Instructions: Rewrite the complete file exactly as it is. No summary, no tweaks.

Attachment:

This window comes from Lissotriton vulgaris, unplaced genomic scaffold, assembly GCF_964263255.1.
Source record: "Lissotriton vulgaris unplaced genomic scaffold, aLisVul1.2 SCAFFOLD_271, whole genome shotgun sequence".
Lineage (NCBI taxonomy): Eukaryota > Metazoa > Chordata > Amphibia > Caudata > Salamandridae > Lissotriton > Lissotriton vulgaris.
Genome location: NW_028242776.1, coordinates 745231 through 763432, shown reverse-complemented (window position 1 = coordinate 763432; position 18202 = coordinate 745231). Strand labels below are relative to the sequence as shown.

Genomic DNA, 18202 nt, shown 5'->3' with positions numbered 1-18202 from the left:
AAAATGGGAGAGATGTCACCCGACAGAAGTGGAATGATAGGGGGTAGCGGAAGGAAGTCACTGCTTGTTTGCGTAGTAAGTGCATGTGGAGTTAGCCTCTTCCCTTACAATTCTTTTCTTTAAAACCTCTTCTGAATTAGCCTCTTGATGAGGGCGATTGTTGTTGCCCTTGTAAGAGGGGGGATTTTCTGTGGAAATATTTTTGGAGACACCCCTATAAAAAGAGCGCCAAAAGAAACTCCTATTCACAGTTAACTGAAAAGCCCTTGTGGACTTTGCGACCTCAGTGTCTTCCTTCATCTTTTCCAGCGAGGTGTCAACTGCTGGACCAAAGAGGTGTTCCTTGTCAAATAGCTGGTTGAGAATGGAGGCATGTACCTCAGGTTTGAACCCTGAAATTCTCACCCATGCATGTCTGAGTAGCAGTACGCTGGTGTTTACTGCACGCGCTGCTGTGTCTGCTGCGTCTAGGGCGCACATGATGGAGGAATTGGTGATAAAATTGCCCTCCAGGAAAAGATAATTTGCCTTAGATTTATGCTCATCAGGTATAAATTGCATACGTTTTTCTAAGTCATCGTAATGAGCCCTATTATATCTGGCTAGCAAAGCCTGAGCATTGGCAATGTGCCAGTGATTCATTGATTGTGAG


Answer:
This window comes from Lissotriton vulgaris, unplaced genomic scaffold, assembly GCF_964263255.1.
Source record: "Lissotriton vulgaris unplaced genomic scaffold, aLisVul1.2 SCAFFOLD_271, whole genome shotgun sequence".
Lineage (NCBI taxonomy): Eukaryota > Metazoa > Chordata > Amphibia > Caudata > Salamandridae > Lissotriton > Lissotriton vulgaris.
Genome location: NW_028242776.1, coordinates 745231 through 763432, shown reverse-complemented (window position 1 = coordinate 763432; position 18202 = coordinate 745231). Strand labels below are relative to the sequence as shown.

Genomic DNA, 18202 nt, shown 5'->3' with positions numbered 1-18202 from the left:
AAAATGGGAGAGATGTCACCCGACAGAAGTGGAATGATAGGGGGTAGCGGAAGGAAGTCACTGCTTGTTTGCGTAGTAAGTGCATGTGGAGTTAGCCTCTTCCCTTACAATTCTTTTCTTTAAAACCTCTTCTGAATTAGCCTCTTGATGAGGGCGATTGTTGTTGCCCTTGTAAGAGGGGGGATTTTCTGTGGAAATATTTTTGGAGACACCCCTATAAAAAGAGCGCCAAAAGAAACTCCTATTCACAGTTAACTGAAAAGCCCTTGTGGACTTTGCGACCTCAGTGTCTTCCTTCATCTTTTCCAGCGAGGTGTCAACTGCTGGACCAAAGAGGTGTTCCTTGTCAAATAGCTGGTTGAGAATGGAGGCATGTACCTCAGGTTTGAACCCTGAAATTCTCACCCATGCATGTCTGAGTAGCAGTACGCTGGTGTTTACTGCACGCGCTGCTGTGTCTGCTGCGTCTAGGGCGCACATGATGGAGGAATTGGTGATAAAATTGCCCTCCAGGAAAAGATAATTTGCCTTAGATTTATGCTCATCAGGTATAAATTGCATACGTTTTTCTAAGTCATCGTAATGAGCCCTATTATATCTGGCTAGCAAAGCCTGAGCATTGGCAATGTGCCAGTGATTCATTGATTGTGAG